Aesthetic sense and social cognition: a story from the Early Stone Age

Title: Aesthetic sense and social cognition: a story from the Early Stone Age

Author: Joint author with Xuanqi Zhu

Publication: Synthese (2019)

Date: 29 November 2019


Abstract: Human aesthetic practices show a sensitivity to the ways that the appearance of an artefact manifests skills and other qualities of the maker. We investigate a possible origin for this kind of sensibility, locating it in the need for co-ordination of skill-transmission in the Acheulean stone tool culture. We argue that our narrative supports the idea that Acheulean agents were aesthetic agents. In line with this we offer what may seem an absurd comparison: between the Acheulean and the Quattrocento. In making it we display some hidden complexity in human aesthetic responses to an artefact. We conclude with a brief review of rival explanations—biological and/or cultural—of how this skills-based sensibility became a regular feature of human aesthetic practices.

Aesthetic explanation and the archaeology of symbols

Title: Aesthetic explanation and the archaeology of symbols

Publication: The British Journal of Aesthetics, volume 56, issue 3, pages 233–246

Date: 4 October 2016


Abstract: Philosophers of science have worried about how ‘theoretical entities’ such as forces, fields and electrons could play a respectable role in the explanation of observable events and processes; some of them concluded that we have no reason to believe in such things. There are archaeologists who show signs of treating the aesthetic in the same way: as a suspicious postulate of theory, far removed from experience. While I’m content to believe in some entities which, by any reasonable test, would count as theoretical I don’t put the aesthetic in that category. Nor do I worry about its capacity to pay its keep by contributing to explanations. Here I argue for the reality, and the explanatory power of the aesthetic. I illustrate the latter claim by considering the role of aesthetic attributions in explaining the emergence of symbolism.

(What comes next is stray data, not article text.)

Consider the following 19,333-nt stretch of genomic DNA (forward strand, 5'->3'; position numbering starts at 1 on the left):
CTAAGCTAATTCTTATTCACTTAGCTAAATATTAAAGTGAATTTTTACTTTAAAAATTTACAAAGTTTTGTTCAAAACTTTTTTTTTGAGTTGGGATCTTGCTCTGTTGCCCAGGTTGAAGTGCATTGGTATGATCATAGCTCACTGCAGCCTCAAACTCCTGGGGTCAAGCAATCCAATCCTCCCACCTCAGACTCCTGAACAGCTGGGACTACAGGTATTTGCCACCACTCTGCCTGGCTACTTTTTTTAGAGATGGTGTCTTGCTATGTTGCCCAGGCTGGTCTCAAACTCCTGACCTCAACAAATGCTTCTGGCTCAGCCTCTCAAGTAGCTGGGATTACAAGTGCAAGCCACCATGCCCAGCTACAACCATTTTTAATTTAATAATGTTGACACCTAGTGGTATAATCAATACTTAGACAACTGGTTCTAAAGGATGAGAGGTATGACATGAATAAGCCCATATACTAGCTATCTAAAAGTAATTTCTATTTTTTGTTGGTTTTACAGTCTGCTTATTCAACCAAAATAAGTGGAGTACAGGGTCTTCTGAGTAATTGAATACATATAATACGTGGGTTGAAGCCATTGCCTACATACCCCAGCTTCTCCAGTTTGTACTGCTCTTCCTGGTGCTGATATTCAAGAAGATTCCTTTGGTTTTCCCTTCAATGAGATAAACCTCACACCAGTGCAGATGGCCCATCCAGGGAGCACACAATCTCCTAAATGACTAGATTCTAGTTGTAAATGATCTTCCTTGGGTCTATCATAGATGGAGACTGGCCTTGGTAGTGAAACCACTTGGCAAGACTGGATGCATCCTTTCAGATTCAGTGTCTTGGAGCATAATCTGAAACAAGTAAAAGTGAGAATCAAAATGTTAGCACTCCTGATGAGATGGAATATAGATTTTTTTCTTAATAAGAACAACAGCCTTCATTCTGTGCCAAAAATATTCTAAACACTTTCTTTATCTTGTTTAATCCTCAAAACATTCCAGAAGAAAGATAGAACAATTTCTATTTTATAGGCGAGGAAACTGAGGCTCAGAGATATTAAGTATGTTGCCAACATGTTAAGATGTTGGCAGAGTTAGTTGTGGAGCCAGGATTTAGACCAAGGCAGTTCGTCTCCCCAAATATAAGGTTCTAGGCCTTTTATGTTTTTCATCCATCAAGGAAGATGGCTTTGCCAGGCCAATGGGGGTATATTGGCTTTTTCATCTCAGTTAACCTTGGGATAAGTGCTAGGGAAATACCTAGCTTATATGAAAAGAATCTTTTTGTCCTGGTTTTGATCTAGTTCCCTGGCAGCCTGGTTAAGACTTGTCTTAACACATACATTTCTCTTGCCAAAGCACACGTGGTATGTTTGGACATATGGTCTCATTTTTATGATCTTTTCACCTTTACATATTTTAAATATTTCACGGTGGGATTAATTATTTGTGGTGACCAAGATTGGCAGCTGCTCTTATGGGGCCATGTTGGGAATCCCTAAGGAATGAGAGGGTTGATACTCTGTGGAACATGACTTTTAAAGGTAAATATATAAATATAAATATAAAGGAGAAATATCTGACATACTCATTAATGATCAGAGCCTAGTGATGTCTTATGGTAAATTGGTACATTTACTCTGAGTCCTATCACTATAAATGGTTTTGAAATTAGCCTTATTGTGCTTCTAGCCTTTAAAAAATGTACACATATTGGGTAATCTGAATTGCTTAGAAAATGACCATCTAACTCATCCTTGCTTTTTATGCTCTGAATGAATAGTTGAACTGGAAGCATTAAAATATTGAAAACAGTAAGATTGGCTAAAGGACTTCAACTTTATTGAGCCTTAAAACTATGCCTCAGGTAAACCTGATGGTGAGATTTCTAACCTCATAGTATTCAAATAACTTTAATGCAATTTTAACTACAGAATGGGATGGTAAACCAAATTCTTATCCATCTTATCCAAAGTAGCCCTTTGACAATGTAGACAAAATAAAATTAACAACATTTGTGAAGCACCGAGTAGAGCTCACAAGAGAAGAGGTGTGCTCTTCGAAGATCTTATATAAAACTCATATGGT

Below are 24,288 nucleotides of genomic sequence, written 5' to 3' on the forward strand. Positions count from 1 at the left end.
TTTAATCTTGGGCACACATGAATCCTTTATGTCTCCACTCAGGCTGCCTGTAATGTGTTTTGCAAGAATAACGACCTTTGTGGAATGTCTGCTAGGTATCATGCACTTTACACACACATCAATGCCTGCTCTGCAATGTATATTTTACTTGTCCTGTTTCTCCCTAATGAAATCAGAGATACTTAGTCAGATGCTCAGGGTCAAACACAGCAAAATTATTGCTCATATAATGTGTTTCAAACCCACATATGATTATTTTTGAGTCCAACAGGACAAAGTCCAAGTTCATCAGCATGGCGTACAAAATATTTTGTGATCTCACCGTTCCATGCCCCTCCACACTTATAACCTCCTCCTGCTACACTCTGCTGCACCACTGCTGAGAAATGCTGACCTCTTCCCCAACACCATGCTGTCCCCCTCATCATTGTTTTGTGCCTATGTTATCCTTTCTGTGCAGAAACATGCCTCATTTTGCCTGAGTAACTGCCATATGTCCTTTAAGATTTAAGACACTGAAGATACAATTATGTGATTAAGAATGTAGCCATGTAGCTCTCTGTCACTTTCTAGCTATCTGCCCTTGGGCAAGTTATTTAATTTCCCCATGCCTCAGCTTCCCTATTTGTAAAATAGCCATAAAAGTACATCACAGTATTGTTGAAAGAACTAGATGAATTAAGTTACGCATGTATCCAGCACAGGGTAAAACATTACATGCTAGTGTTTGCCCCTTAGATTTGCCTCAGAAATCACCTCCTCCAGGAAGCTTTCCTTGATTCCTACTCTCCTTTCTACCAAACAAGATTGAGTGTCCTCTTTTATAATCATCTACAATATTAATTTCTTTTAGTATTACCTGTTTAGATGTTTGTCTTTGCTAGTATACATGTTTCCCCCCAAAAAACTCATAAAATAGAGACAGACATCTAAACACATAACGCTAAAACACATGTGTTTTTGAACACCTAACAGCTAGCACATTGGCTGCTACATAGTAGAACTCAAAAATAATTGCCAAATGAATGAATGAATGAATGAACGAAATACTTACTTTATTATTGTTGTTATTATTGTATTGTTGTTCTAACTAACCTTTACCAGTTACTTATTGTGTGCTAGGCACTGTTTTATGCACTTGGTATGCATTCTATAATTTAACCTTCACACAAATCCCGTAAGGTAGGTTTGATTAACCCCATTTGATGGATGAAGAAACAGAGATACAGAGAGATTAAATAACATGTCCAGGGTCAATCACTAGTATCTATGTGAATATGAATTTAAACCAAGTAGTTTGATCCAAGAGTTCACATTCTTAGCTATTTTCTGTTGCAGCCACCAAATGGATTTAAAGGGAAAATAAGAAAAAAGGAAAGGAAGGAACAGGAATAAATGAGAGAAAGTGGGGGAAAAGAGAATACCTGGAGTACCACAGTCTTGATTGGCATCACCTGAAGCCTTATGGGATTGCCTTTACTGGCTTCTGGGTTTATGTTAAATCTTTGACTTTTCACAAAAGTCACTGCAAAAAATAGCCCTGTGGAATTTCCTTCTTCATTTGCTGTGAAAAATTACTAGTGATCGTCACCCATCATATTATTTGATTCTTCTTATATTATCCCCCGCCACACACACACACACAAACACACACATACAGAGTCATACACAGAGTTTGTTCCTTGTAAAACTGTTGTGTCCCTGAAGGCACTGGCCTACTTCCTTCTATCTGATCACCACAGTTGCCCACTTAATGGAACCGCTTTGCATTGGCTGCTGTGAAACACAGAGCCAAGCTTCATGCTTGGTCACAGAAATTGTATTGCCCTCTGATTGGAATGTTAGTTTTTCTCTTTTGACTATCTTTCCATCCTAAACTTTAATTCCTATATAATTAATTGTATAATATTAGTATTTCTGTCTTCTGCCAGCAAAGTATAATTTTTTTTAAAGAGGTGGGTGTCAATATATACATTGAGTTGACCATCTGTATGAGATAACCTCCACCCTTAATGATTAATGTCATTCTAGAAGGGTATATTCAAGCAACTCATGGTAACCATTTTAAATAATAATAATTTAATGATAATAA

The Master of the Masek Beds: Aesthetics and the evolution of mind

Title: The Master of the Masek Beds: Aesthetics and the evolution of mind

Publication: The Aesthetic Mind: Philosophy and Psychology Oxford University Press, 9-31

Date: 2011


Abstract: I investigate the significance of what seems to be very early aesthetic activity among our ancestors as far back as one million years ago. I consider the hypothesis that this activity was the result of the pressures of sexual selection, and argue that accepting this hypothesis is consistent with regarding these artefacts are aesthetic ones, and treating the activity which produced them as significantly related to fully artistic activity.

Art and the anthropologists

Title: Art and the anthropologists

PublicationAesthetic Science Oxford University Press, 107-128

Date: 2011


Abstract: This paper develops a modest version of the thesis of aesthetic universalism--the idea that all human cultures express, through their material productions, a concern with and a delight in the skilful making of beautiful things. It is argued that the use of the expression "aesthetic" in this context does not involve an illegitimate imposition of ideas drawn from one culture and imposed on another, but reflects the widely attested phenomenon of the accessibility of one cultures standards of beauty to agents from another culture. It is argued that this accessibility is initially limited, but is capable of being deepened through a study of the relevant culture's history, values and modes of life. It is further argued that aesthetic factors may play an important role in the project of explaining a culture's practices. The aesthetic is thus a universal and an explanatory concept.